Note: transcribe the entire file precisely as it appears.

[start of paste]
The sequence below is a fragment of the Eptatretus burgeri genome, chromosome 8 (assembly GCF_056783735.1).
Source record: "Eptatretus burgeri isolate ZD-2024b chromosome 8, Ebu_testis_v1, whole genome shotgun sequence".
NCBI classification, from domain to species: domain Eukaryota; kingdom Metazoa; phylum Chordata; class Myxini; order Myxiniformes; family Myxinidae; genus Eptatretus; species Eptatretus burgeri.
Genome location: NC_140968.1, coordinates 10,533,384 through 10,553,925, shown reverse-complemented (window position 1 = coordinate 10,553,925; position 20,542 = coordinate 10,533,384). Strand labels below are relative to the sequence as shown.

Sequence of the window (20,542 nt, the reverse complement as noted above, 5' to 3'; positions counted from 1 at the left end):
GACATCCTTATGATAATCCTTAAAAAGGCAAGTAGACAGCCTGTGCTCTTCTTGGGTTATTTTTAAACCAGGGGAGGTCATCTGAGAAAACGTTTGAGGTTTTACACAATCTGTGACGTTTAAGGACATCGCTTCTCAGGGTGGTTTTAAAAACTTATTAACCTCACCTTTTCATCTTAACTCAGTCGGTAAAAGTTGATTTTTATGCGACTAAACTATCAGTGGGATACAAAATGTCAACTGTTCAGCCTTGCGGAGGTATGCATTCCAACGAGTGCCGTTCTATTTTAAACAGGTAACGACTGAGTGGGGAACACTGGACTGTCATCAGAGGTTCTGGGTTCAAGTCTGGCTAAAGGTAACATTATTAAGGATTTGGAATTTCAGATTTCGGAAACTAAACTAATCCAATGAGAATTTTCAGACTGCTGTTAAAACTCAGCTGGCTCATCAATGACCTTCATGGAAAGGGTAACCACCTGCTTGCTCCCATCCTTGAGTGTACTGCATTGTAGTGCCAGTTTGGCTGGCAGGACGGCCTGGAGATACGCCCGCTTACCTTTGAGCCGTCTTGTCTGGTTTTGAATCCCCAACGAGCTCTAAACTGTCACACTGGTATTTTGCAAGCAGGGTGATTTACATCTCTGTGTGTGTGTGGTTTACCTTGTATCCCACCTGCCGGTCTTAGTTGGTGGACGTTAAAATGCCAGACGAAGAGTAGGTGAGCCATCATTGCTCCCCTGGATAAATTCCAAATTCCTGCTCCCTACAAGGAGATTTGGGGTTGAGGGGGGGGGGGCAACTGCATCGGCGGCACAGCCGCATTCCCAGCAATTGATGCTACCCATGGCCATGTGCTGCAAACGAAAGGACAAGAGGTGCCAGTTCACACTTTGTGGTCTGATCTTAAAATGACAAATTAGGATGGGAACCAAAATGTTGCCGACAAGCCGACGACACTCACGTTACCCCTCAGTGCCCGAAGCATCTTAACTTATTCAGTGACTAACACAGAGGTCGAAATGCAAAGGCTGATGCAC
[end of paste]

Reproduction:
The sequence below is a fragment of the Eptatretus burgeri genome, chromosome 8 (assembly GCF_056783735.1).
Source record: "Eptatretus burgeri isolate ZD-2024b chromosome 8, Ebu_testis_v1, whole genome shotgun sequence".
NCBI classification, from domain to species: domain Eukaryota; kingdom Metazoa; phylum Chordata; class Myxini; order Myxiniformes; family Myxinidae; genus Eptatretus; species Eptatretus burgeri.
Genome location: NC_140968.1, coordinates 10,533,384 through 10,553,925, shown reverse-complemented (window position 1 = coordinate 10,553,925; position 20,542 = coordinate 10,533,384). Strand labels below are relative to the sequence as shown.

Sequence of the window (20,542 nt, the reverse complement as noted above, 5' to 3'; positions counted from 1 at the left end):
GACATCCTTATGATAATCCTTAAAAAGGCAAGTAGACAGCCTGTGCTCTTCTTGGGTTATTTTTAAACCAGGGGAGGTCATCTGAGAAAACGTTTGAGGTTTTACACAATCTGTGACGTTTAAGGACATCGCTTCTCAGGGTGGTTTTAAAAACTTATTAACCTCACCTTTTCATCTTAACTCAGTCGGTAAAAGTTGATTTTTATGCGACTAAACTATCAGTGGGATACAAAATGTCAACTGTTCAGCCTTGCGGAGGTATGCATTCCAACGAGTGCCGTTCTATTTTAAACAGGTAACGACTGAGTGGGGAACACTGGACTGTCATCAGAGGTTCTGGGTTCAAGTCTGGCTAAAGGTAACATTATTAAGGATTTGGAATTTCAGATTTCGGAAACTAAACTAATCCAATGAGAATTTTCAGACTGCTGTTAAAACTCAGCTGGCTCATCAATGACCTTCATGGAAAGGGTAACCACCTGCTTGCTCCCATCCTTGAGTGTACTGCATTGTAGTGCCAGTTTGGCTGGCAGGACGGCCTGGAGATACGCCCGCTTACCTTTGAGCCGTCTTGTCTGGTTTTGAATCCCCAACGAGCTCTAAACTGTCACACTGGTATTTTGCAAGCAGGGTGATTTACATCTCTGTGTGTGTGTGGTTTACCTTGTATCCCACCTGCCGGTCTTAGTTGGTGGACGTTAAAATGCCAGACGAAGAGTAGGTGAGCCATCATTGCTCCCCTGGATAAATTCCAAATTCCTGCTCCCTACAAGGAGATTTGGGGTTGAGGGGGGGGGGGCAACTGCATCGGCGGCACAGCCGCATTCCCAGCAATTGATGCTACCCATGGCCATGTGCTGCAAACGAAAGGACAAGAGGTGCCAGTTCACACTTTGTGGTCTGATCTTAAAATGACAAATTAGGATGGGAACCAAAATGTTGCCGACAAGCCGACGACACTCACGTTACCCCTCAGTGCCCGAAGCATCTTAACTTATTCAGTGACTAACACAGAGGTCGAAATGCAAAGGCTGATGCAC